Original Post (4:00pm): Via Mark Feinsand, Chris Dickerson’s CT scan came back normal, though the team has not yet confirmed what’s next for him. Dickerson left last night’s game after being hit by the head with a Mike Gonzalez pitch in the 15th inning. Hopefully he can avoid the new seven-day concussion disabled list, but they won’t screw around with a head injury. More details to come, at some point.
As the Yankees and Mets gear up for yet another installment of the Subway Series, River Ave. Blues is pleased to announce that we will be hosting a Fan Flair challenge and New York baseball trivia contest at the Delta Dugout in Madison Square Park this Sunday afternoon.
The Delta Dugout, sponsored as you might have guessed by Delta Airlines, is becoming an annual happening around the time of the Subway Series. Open from 11 a.m. on Friday through the end of Sunday afternoon’s game, events include a Saturday night pre-game concert by Bernie Williams, an appearance by Joba Chamberlain on Saturday at noon, and an auction to benefit Harlem RBI that will begin with a Mark Teixeira appearance. (In fact, he spilled the beans via Twitter earlier this week.)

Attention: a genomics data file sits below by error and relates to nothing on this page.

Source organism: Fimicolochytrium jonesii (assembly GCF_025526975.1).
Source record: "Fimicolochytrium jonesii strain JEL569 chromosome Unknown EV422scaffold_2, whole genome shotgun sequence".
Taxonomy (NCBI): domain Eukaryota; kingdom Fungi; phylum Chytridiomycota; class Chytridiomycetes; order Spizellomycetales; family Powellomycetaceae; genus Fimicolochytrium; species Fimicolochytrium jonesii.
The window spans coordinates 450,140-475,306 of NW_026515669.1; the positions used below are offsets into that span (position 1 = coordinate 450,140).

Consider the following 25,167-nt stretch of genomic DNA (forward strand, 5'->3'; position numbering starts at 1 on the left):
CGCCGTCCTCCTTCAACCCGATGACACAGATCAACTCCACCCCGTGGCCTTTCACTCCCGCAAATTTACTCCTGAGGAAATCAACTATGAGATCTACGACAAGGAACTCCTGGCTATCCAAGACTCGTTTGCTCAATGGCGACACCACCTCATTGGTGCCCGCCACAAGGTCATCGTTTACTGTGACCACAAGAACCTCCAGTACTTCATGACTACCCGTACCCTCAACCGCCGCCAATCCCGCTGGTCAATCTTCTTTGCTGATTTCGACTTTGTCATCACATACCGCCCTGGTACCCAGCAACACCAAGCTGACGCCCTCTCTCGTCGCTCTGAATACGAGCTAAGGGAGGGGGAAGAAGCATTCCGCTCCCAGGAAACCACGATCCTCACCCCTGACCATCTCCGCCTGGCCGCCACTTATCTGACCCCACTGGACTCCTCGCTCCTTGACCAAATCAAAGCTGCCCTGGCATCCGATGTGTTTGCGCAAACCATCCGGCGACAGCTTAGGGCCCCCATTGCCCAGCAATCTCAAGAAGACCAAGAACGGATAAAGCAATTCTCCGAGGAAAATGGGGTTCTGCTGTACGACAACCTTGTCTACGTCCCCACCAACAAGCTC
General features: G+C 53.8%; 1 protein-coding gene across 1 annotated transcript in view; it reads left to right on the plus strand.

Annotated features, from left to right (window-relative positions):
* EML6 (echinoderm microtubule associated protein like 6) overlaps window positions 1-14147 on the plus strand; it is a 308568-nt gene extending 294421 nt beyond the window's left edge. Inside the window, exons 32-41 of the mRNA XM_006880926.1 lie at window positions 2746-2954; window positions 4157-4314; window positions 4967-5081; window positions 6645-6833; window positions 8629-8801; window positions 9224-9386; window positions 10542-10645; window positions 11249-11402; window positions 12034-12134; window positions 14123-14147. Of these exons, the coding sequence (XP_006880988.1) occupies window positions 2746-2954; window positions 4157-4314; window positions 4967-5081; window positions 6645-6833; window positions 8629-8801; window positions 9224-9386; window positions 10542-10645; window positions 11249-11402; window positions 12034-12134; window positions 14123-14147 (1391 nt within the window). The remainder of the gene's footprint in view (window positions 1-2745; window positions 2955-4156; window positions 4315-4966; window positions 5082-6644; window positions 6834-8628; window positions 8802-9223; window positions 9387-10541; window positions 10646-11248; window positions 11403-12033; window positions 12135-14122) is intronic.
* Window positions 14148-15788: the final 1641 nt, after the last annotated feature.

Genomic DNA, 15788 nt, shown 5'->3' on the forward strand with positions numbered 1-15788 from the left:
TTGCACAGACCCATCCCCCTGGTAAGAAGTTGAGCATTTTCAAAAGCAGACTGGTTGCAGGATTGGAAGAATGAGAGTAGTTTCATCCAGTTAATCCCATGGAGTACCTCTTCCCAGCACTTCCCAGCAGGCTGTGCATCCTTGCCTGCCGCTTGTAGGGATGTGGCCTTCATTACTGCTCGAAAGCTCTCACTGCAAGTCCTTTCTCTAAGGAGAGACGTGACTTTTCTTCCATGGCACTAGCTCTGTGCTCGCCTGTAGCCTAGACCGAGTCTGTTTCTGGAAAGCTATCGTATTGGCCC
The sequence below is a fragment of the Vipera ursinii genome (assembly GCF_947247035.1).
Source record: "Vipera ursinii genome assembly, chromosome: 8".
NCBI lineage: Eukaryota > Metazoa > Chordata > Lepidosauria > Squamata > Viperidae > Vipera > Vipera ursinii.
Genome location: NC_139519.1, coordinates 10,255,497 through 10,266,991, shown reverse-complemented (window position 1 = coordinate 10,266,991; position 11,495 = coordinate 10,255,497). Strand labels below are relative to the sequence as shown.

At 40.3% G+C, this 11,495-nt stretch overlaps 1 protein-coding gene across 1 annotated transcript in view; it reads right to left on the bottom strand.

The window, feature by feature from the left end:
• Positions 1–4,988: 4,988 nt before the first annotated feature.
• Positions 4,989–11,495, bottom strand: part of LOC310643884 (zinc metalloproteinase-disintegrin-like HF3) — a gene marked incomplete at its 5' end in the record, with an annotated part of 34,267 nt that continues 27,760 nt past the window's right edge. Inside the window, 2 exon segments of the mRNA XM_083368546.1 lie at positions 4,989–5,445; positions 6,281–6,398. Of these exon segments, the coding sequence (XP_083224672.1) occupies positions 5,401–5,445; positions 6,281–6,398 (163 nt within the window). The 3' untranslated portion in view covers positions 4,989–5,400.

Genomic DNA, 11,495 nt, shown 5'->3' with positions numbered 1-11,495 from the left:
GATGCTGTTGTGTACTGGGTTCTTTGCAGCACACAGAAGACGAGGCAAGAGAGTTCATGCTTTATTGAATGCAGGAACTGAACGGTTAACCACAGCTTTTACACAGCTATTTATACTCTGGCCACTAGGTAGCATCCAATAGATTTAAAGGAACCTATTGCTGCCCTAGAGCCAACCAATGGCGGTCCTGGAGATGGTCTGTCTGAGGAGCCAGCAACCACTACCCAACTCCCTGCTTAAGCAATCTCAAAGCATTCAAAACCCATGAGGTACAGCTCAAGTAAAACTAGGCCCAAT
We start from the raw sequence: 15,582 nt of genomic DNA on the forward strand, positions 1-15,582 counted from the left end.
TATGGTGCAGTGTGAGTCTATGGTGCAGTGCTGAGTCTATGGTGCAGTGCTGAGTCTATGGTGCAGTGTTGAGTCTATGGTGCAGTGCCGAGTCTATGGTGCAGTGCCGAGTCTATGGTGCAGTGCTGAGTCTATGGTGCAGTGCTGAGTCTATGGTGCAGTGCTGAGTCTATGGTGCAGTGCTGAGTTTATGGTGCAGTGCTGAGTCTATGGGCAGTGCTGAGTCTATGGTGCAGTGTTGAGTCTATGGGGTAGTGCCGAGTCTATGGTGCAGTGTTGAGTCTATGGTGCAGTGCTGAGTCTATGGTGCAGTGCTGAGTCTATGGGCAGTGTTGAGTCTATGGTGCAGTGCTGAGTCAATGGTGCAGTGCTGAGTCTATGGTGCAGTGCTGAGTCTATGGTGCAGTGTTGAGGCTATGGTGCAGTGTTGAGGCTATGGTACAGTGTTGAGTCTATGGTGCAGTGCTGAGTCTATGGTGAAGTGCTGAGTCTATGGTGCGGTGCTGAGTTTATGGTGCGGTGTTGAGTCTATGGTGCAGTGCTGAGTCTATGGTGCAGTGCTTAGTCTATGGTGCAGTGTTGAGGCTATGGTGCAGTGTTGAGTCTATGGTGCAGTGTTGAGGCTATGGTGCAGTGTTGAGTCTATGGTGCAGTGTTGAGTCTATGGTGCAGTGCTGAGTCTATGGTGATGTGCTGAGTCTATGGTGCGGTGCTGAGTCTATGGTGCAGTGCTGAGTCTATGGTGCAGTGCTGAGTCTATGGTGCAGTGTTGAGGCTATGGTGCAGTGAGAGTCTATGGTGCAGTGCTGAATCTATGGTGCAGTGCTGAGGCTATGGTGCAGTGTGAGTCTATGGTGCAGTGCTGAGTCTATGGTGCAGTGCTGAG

Our role in the event comes on Sunday for the Fan Flair Challenge and a subsequent pre-game trivia contest. At 11 a.m., Chris Carlin from SNY and I will be judging fans’ outfits. The Mets fan and Yankee fan with the most team-spirited based outfit will win a giveaway package to one of their favorite’s teams upcoming games. At noon, I’ll then be hosting a special edition of dugout trivia for the Fan Flair runners up with a chance to win tickets to Yankees and Mets games.